Some research finds that any effects of online news on political participation – such as voting, advocacy or self-expression – still depend on traditional factors such as how interested in politics someone is to begin with. Other studies find that exposure to information, even for audiences that are not seeking it, can increase political participation, at least online. But research also suggests that the increase occurs mostly among those already interested in news and politics.

On the other hand, some work has found that social media can affect political engagement. A study conducted in Germany, Italy and Britain during the 2014 European Parliament elections found that citizens who were less interested in news and politics became more politically engaged online after coming across news and political information on social media. That included activities such as emailing a political leader, signing an online petition and encouraging friends to vote.

There are differences between the U.S. and European election systems, of course, but this result suggests some connection between social media and political engagement.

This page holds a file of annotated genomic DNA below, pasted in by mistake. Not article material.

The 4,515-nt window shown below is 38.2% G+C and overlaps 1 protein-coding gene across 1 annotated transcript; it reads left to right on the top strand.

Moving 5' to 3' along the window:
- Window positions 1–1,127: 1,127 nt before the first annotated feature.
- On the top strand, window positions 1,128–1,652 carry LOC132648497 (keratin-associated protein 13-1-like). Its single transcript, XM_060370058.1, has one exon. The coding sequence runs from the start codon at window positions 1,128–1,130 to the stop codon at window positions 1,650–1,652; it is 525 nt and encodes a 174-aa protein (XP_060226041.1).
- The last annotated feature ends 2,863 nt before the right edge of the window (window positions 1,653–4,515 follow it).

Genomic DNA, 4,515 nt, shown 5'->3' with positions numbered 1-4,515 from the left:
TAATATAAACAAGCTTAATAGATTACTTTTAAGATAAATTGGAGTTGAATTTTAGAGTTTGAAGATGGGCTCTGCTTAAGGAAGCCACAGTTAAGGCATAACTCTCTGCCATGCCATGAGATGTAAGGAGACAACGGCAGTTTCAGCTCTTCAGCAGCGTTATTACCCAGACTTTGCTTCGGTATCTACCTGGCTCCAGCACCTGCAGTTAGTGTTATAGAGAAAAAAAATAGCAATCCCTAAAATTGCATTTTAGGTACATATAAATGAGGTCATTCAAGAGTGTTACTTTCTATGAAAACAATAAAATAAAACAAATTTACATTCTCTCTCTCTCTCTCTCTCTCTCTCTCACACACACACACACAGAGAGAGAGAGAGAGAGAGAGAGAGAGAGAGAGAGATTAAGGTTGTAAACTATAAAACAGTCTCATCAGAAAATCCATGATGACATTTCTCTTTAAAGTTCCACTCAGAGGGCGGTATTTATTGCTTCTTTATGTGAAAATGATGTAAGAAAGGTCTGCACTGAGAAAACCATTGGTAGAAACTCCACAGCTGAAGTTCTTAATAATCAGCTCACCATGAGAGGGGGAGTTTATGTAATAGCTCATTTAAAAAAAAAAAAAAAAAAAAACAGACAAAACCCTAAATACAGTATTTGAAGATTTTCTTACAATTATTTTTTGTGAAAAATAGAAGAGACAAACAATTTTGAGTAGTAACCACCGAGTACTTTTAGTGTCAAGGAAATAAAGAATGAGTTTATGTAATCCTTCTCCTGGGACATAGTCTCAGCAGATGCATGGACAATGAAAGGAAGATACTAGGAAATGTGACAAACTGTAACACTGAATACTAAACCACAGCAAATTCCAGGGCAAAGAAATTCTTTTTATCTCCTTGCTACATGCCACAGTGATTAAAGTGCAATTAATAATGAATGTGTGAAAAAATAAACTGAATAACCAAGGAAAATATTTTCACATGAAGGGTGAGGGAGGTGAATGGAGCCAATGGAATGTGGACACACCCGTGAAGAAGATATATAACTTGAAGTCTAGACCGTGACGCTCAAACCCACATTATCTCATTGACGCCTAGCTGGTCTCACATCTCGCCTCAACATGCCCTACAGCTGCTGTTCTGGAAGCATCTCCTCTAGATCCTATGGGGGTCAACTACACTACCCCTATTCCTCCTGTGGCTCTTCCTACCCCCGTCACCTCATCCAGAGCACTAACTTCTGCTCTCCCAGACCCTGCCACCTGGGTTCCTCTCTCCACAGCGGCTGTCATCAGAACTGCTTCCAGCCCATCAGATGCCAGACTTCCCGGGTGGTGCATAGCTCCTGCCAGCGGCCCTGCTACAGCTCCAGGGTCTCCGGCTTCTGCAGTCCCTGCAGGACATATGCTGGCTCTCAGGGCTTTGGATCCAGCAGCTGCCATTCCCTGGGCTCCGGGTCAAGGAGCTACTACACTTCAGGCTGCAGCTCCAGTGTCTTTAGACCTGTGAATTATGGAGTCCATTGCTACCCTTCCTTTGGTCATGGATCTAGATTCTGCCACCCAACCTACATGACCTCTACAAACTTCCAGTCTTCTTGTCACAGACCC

Since the voters who rely most heavily on social media for news and information tend to be young, we would expect them to be most influenced to participate in politics, if social media were to have that effect. Historically, youth turnout is lower, and turnout increases with age. One thing that helps increase the likelihood of voting is consuming news and political information. Could increased access to news via social media boost the turnout of younger voters? We don’t yet know.

A common narrative from the 2008 presidential election was that the Obama campaign motivated younger voters through social media. Post-election studies, however, have not consistently been able to verify this speculation.

Not all young people are open to political information in their Facebook feeds. Whether young voters accept political talk on Facebook – which can often get into heated disagreements – depends on their views on conflict in general. One study found that those who avoid conflict tend to dislike political posts. Those who say they enjoy conflict, on the other hand, post political content more frequently. This study concluded that young voters are open to political information on social media only when it is presented in a civil manner.